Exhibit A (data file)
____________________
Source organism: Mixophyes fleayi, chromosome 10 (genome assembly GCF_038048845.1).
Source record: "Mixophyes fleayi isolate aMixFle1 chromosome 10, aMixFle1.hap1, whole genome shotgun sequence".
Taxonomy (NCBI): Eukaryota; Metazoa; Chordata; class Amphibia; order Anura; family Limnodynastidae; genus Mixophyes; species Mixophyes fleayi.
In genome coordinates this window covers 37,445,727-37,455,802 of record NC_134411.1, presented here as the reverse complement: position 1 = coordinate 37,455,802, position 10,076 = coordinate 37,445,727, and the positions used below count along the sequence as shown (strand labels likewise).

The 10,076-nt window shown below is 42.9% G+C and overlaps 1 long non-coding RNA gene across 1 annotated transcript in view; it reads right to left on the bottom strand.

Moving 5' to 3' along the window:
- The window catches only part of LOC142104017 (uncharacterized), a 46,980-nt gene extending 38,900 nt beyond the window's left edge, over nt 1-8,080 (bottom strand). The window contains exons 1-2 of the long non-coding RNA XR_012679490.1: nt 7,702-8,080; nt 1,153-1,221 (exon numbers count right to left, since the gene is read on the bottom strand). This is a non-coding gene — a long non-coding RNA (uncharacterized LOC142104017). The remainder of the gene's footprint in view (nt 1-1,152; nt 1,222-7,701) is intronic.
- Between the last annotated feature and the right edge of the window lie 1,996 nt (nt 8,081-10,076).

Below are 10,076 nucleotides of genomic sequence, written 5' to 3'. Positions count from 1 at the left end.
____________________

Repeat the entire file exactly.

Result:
Source organism: Mixophyes fleayi, chromosome 10 (genome assembly GCF_038048845.1).
Source record: "Mixophyes fleayi isolate aMixFle1 chromosome 10, aMixFle1.hap1, whole genome shotgun sequence".
Taxonomy (NCBI): Eukaryota; Metazoa; Chordata; class Amphibia; order Anura; family Limnodynastidae; genus Mixophyes; species Mixophyes fleayi.
In genome coordinates this window covers 37,445,727-37,455,802 of record NC_134411.1, presented here as the reverse complement: position 1 = coordinate 37,455,802, position 10,076 = coordinate 37,445,727, and the positions used below count along the sequence as shown (strand labels likewise).

The 10,076-nt window shown below is 42.9% G+C and overlaps 1 long non-coding RNA gene across 1 annotated transcript in view; it reads right to left on the bottom strand.

Moving 5' to 3' along the window:
- The window catches only part of LOC142104017 (uncharacterized), a 46,980-nt gene extending 38,900 nt beyond the window's left edge, over nt 1-8,080 (bottom strand). The window contains exons 1-2 of the long non-coding RNA XR_012679490.1: nt 7,702-8,080; nt 1,153-1,221 (exon numbers count right to left, since the gene is read on the bottom strand). This is a non-coding gene — a long non-coding RNA (uncharacterized LOC142104017). The remainder of the gene's footprint in view (nt 1-1,152; nt 1,222-7,701) is intronic.
- Between the last annotated feature and the right edge of the window lie 1,996 nt (nt 8,081-10,076).

Below are 10,076 nucleotides of genomic sequence, written 5' to 3'. Positions count from 1 at the left end.